In this section, new and old groups in Perrin’s camp are keeping secrets. Maybe.
Perrin’s main problems have been presented already, now we get to see some of the tools and people at his disposal.
The camp promises to be simpler to deal with than his current predicament. It presents some mild difficulties which are easily dealt with, as the description of its location implies: The camp lay about a league further on, well back from the road, among low wooded hills, just beyond a stream that was ten paces’ width of stones and only five of water never deeper than a man’s knees.
It is composed of three parts: Mayener, Aiel, and Two Rivers men. The difficulties stem from none of the factions really being sure the others share the same goal. The newcomers led by Morgase may make yet another faction, despite that Lini is advocating that they try fit into their new roles since their old lives are done with.
The factions differ on several issues, including whether Perrin should fly his banners, and whether Masema should be killed or brought to heel. While Perrin worries over the untold secrets among his current followers, he accepts at face value the story told by Morgase’s followers. Even his wife’s own followers have secret missions they carry out on Faile’s behalf!
Faile’s idea to fly the banners to distract attention away from Perrin’s true objective brings some comments from Perrin: Quicksilver. A kingfisher flashing by faster than thought. Both descriptions of Faile’s idea not only imply speed, but the quality of her idea, and her rank or position as well. Kingfishers may not be the only fast birds, but the words king and fisher offer the idea of leadership and correctness. Silver implies wealth and rarity.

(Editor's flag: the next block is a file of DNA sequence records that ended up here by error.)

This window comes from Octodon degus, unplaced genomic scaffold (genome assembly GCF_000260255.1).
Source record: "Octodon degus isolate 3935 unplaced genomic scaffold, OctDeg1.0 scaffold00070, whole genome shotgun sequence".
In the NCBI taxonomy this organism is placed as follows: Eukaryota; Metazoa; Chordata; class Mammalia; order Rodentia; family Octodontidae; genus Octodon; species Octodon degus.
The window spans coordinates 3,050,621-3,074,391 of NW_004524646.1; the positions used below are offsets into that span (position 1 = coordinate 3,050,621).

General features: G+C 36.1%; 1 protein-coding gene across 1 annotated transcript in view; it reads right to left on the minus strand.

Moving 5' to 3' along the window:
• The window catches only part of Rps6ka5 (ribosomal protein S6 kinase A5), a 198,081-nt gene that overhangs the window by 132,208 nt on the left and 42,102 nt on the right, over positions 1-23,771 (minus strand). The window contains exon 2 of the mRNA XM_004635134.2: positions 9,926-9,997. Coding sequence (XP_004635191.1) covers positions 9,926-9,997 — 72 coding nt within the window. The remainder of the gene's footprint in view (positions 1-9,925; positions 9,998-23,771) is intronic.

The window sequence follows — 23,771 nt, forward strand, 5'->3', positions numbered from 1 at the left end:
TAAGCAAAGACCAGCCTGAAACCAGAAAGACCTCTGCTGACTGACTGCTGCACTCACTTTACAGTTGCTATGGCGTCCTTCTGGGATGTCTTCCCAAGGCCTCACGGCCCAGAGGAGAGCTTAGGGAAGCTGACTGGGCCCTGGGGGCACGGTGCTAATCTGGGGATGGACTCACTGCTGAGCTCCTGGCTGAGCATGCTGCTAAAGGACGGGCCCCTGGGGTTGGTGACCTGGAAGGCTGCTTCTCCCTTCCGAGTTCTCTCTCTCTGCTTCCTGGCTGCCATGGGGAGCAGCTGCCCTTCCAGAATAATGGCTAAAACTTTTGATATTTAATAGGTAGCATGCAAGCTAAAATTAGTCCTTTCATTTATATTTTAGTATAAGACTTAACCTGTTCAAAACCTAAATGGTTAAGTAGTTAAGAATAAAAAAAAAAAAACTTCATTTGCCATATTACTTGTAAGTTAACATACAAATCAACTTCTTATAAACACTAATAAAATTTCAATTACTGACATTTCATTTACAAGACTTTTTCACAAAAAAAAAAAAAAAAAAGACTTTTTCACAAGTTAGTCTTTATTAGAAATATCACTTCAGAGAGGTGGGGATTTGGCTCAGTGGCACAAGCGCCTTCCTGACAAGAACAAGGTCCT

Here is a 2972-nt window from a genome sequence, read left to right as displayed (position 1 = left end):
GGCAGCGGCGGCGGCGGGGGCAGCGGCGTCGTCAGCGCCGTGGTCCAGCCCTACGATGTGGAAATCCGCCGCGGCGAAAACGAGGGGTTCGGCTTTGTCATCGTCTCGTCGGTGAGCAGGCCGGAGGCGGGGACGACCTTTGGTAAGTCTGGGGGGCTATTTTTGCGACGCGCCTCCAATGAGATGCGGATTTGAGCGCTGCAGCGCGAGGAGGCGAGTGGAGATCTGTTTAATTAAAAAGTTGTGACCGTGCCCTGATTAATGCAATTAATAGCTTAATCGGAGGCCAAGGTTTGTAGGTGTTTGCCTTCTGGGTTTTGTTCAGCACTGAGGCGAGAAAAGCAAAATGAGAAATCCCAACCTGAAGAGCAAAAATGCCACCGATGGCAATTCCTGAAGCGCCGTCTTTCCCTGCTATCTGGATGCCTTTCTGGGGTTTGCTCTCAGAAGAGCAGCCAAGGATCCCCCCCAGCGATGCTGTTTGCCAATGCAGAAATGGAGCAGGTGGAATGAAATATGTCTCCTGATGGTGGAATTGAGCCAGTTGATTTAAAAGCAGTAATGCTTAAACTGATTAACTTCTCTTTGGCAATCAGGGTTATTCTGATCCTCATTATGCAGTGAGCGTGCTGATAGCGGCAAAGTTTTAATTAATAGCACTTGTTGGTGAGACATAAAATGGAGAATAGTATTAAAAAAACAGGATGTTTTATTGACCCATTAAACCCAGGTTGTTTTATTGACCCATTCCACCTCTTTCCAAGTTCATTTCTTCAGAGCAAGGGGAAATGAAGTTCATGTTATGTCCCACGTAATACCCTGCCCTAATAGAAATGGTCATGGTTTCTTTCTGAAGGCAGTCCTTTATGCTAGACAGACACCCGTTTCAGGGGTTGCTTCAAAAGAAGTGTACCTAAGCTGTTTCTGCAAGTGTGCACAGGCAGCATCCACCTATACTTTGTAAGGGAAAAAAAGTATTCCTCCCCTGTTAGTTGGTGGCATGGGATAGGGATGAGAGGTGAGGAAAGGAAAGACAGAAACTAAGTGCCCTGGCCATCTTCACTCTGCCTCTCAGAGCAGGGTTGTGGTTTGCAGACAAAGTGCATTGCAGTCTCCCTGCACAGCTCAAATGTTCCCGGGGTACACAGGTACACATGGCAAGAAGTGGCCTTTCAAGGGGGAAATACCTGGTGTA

With Perrin being so trusting, details about what the factions are up to can only be delivered by points of view of those involved in them, so Faile and Morgase sections tell us about their plans and plights. Even after Dumai’s Wells, Faile thinks kidnapping is the best means to get to Alliandre. Rand may not appreciate having his allies treated the way he was, even if handled gently.
The fear of hidden agendas is everywhere. The farriers worry that Perrin has some ulterior motive in examining their work with horseshoes when all he wants is a chance to do something for himself instead of people scurrying to serve him.
Unintentionally, Perrin finds himself doing the exact sort of subterfuge he dislikes, laying rumours among the Mayeners about his intentions regarding Manetheren, and somehow gaining more direct support from them while Berelain is away. It’s not something a ruler is bound to like.
Finally Perrin accuses the Aiel Wise Ones of having secret plans for the Aes Sedai, possibly involving murder. The Wise Ones and Aes Sedai both tell him to mind his own business, this is just normal apprenticing, though it began against the Wise Ones intentions. They also hide nothing regarding Masema, they would prefer him dead, sooner rather than later.
In general, things are not what they seem at the surface. Those who seem to be hiding secrets are not, while Perrin overlooks the many secrets being hidden by those he trusts. We’ve now met everyone in the camp except the Asha’man, but there will soon be more new arrivals. Overall it feels like an exceptionally long introduction to the people tagging along with Perrin. As I postulated back in Perrin’s section which open The Dragon Reborn, one reason Perrin’s sections may seem to move slower is because they are Perrin sections. His manner of observing and taking action demands a slower pace, and a very complete oversight of all the relevant people and places around him. Portraying Perrin as a slow and methodical person would be more difficult if his Point of View chapters jumped about rapidly. This translates into impatience for the reader.
You can portray character by the pacing, tone, and setting of the story, not just by their reaction to events.